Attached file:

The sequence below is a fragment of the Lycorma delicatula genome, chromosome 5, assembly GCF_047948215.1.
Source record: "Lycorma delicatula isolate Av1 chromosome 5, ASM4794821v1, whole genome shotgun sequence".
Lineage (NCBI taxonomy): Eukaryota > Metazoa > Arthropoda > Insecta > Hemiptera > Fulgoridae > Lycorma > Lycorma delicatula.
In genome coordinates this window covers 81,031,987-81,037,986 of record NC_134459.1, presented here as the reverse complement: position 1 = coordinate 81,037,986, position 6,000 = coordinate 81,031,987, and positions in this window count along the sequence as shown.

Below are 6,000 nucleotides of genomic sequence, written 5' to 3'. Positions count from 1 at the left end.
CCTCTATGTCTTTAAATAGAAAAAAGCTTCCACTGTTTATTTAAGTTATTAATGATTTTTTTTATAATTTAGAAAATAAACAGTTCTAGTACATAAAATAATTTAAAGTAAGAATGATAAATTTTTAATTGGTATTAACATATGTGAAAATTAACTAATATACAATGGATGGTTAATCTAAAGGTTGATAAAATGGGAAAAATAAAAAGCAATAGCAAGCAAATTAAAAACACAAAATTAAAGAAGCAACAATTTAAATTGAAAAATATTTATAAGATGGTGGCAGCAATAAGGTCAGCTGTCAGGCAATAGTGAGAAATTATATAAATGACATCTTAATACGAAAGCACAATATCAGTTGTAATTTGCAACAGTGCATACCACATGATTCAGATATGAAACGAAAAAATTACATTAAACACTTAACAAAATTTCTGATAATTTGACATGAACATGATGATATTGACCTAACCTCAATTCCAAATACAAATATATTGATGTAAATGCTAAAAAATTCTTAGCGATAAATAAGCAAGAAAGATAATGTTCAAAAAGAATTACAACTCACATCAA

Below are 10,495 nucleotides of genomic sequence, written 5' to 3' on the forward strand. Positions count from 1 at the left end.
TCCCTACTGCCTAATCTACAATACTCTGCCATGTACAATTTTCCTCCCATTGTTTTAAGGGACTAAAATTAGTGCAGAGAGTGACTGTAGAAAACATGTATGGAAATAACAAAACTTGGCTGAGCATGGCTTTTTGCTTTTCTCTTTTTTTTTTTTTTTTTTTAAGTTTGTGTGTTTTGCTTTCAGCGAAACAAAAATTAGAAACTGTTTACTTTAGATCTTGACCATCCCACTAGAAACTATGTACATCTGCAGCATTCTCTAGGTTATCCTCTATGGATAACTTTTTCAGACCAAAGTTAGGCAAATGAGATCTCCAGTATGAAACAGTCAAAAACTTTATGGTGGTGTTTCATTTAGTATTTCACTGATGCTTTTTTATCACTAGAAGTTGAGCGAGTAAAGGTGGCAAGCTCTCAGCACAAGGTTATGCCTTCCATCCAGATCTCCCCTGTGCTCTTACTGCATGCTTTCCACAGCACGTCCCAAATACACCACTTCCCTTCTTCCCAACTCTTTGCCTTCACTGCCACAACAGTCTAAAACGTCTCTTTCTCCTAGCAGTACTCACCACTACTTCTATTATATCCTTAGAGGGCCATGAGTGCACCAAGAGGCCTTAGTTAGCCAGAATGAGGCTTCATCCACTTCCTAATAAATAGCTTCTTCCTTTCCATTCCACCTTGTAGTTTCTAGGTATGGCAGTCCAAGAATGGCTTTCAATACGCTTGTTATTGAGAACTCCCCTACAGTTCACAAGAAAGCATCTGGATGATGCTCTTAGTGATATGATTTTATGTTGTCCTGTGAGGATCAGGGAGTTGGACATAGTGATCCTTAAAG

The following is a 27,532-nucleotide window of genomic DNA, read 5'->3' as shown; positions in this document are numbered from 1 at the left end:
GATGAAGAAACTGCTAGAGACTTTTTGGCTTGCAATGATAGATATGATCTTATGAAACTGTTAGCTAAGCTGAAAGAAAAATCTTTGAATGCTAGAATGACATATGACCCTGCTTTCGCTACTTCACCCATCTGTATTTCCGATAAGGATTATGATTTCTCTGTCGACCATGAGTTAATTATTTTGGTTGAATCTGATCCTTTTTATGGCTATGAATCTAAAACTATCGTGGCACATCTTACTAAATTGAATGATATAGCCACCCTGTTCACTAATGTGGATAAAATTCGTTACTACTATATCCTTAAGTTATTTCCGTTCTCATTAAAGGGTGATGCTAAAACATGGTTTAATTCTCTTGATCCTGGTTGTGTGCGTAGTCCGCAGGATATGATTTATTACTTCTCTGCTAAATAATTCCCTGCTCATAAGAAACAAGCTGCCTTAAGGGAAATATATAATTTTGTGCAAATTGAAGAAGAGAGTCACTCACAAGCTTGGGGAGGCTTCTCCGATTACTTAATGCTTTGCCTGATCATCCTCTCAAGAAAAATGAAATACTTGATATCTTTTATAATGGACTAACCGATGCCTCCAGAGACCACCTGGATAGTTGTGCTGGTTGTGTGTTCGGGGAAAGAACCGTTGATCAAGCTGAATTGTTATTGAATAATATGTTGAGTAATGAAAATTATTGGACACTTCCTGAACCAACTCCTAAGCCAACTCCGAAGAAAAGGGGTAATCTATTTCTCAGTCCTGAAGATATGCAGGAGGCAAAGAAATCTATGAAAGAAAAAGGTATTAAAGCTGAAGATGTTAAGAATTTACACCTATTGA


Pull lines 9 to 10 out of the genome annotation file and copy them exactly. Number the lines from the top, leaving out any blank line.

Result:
The following is a 27,532-nucleotide window of genomic DNA, read 5'->3' as shown; positions in this document are numbered from 1 at the left end:
GATGAAGAAACTGCTAGAGACTTTTTGGCTTGCAATGATAGATATGATCTTATGAAACTGTTAGCTAAGCTGAAAGAAAAATCTTTGAATGCTAGAATGACATATGACCCTGCTTTCGCTACTTCACCCATCTGTATTTCCGATAAGGATTATGATTTCTCTGTCGACCATGAGTTAATTATTTTGGTTGAATCTGATCCTTTTTATGGCTATGAATCTAAAACTATCGTGGCACATCTTACTAAATTGAATGATATAGCCACCCTGTTCACTAATGTGGATAAAATTCGTTACTACTATATCCTTAAGTTATTTCCGTTCTCATTAAAGGGTGATGCTAAAACATGGTTTAATTCTCTTGATCCTGGTTGTGTGCGTAGTCCGCAGGATATGATTTATTACTTCTCTGCTAAATAATTCCCTGCTCATAAGAAACAAGCTGCCTTAAGGGAAATATATAATTTTGTGCAAATTGAAGAAGAGAGTCACTCACAAGCTTGGGGAGGCTTCTCCGATTACTTAATGCTTTGCCTGATCATCCTCTCAAGAAAAATGAAATACTTGATATCTTTTATAATGGACTAACCGATGCCTCCAGAGACCACCTGGATAGTTGTGCTGGTTGTGTGTTCGGGGAAAGAACCGTTGATCAAGCTGAATTGTTATTGAATAATATGTTGAGTAATGAAAATTATTGGACACTTCCTGAACCAACTCCTAAGCCAACTCCGAAGAAAAGGGGTAATCTATTTCTCAGTCCTGAAGATATGCAGGAGGCAAAGAAATCTATGAAAGAAAAAGGTATTAAAGCTGAAGATGTTAAGAATTTACACCTATTGA